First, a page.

Surname Saturday – Templeton

“Surname Saturday” is a prompt used by a lot of genealogy bloggers. I’m trying out using prompts to see how I like it. It’s a bit embarassing to start with the family of Viola Templeton because I know so little about them. But I’ve been sharing a little about my (step) grandmother Viola Templeton Hockensmith this week, so it is what it is.

Viola and Timothy Templeton

Viola Nell Templeton was born May 1, 1902 to Ernest M. Templeton and Erma Wandler Templeton on the family farm near Junction City, Kansas. She had one brother, Timothy, born about 1904. Viola lived all of her life in Geary County, Kansas.

Viola’s father, Ernest M. Templeton was born about 1874 in Michigan. In the 1880 census, he is 6 years old, living with his family in Perry, Shiawassee County, Michigan. The other children in the home are William J., age 16; Mryta (or Myrtie?), age 14; Marion L., age 12; and Allen T., age 10.

At age 32, Ernest M. Templeton is married to Emma Wandler and living in Lyon, Geary County, Kansas with their children Viola and Timothy.

Ernest M. Templeton is the son of Timothy M. Templeton and Hannah J. ?. Timothy M. Templeton was born in New York in November of 1834.

That’s all I’ve got.

I hope that these posts the last few days about Viola Templeton will inspire my Hockensmith kin to share what they know about the family. I’d love to know if Viola shared any stories about her childhood with you, if you have any of her recipes, if you have pictures, and just your memories of time spent with her. Please comment or email and we’ll continue the conversation.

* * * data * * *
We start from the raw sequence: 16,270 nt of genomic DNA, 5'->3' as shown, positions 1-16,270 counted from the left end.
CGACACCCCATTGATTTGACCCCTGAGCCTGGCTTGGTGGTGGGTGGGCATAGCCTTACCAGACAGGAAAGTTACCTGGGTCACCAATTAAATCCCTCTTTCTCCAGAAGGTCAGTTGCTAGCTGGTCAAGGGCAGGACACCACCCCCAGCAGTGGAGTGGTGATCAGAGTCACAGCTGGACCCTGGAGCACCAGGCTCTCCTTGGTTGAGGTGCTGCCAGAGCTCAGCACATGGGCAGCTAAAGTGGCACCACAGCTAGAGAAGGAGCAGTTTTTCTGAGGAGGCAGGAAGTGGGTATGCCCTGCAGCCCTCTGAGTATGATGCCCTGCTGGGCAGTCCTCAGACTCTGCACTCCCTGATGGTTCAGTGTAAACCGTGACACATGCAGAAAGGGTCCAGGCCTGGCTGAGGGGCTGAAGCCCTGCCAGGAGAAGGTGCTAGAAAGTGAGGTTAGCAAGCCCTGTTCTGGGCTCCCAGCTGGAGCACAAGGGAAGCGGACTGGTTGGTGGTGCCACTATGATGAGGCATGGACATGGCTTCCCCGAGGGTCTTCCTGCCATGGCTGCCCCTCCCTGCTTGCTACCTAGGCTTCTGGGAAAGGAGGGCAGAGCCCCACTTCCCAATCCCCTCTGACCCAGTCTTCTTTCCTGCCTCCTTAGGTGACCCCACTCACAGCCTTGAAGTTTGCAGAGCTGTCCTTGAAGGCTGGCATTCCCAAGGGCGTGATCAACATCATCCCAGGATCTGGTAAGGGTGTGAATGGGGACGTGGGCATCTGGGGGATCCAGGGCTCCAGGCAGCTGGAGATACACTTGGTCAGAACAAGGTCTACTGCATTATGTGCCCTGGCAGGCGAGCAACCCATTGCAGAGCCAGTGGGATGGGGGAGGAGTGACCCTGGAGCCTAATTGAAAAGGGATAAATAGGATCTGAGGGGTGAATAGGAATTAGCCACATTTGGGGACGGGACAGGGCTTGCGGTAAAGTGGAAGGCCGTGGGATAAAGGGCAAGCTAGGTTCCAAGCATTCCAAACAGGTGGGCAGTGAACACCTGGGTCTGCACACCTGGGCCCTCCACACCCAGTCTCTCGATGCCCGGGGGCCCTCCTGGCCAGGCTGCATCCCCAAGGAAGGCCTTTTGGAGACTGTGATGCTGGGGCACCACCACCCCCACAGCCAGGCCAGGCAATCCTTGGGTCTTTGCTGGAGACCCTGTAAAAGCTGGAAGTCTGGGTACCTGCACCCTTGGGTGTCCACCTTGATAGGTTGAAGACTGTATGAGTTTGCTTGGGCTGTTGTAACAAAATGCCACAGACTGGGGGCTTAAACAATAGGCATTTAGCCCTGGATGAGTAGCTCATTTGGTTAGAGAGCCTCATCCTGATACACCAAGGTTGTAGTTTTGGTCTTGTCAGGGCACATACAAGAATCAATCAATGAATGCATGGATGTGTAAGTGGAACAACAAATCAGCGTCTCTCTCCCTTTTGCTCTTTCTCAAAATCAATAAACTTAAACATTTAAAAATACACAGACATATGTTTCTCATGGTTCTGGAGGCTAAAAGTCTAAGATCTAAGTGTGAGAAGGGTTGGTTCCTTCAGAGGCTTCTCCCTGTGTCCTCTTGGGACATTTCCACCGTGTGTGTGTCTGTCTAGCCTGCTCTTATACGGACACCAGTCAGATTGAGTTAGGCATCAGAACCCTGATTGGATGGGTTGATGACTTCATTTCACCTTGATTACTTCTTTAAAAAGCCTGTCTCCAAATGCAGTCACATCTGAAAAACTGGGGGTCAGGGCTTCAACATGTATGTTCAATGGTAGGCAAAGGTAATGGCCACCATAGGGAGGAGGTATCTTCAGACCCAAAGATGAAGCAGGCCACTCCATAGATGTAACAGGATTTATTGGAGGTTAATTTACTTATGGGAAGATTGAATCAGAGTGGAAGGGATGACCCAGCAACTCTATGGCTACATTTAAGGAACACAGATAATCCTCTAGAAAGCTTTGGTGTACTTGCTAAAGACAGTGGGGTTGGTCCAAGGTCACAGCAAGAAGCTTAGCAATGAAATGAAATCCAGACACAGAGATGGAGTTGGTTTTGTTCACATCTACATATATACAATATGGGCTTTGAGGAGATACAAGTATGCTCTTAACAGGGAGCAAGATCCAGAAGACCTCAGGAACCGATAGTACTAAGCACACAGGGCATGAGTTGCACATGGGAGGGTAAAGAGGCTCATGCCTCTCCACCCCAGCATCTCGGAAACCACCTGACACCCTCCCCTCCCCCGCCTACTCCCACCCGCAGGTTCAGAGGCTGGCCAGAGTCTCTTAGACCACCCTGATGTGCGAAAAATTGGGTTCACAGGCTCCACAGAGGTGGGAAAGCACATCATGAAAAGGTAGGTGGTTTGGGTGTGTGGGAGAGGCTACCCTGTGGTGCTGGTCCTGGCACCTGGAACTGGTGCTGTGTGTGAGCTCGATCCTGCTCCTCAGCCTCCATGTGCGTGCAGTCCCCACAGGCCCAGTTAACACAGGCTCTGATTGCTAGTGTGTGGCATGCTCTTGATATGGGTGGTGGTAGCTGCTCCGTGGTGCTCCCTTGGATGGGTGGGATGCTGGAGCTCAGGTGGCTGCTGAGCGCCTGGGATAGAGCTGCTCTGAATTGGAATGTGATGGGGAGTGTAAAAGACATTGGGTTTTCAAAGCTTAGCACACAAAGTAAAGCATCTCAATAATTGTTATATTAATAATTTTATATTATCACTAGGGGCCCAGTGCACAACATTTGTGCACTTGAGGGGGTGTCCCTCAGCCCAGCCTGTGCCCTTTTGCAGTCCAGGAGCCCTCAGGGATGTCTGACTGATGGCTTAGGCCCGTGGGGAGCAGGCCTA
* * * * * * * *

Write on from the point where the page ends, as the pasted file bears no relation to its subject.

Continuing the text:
Abbie and Eveline

Abbie Webber Smith Brender

When I was a little girl, I wanted to grow up to be a Grandmother. Not a mother. Not a veterinarian, or a teacher, or president. A Grandmother.

My grandmothers, Abbie Webber Smith Brender and Eveline Coates Hoskins, were the inspiration for that childhood ambition. I was blessed to spend most of my early years in daily contact with one or the other of them.

I followed my grandmothers around as they went about their daily tasks and they included me. I wasn’t too little. I wasn’t in the way. (Well, I might have been too little and in the way, but they never said so and never made me feel as though I was.) Eveline called me her “little buddy.” They shared their work with me. They shared their hobbies and interests with me. They played with me – each in her own way. They had soft arms to just sit and cuddle with me.

Eveline Coates Hoskins

I moved away from my grandmothers before my 8th birthday. I missed them terribly. What had been daily or weekly time with them turned into yearly visits. Not only did I miss the personal time with my grandmothers (and grandfathers and a lot of other family!), I also missed those Sunday dinners around Grandma’s table – the place where family stories are told and retold.

Alas, I am not (yet?) a Grandmother. In the meantime, I’ll be working on our family history and collecting as many stories as I can.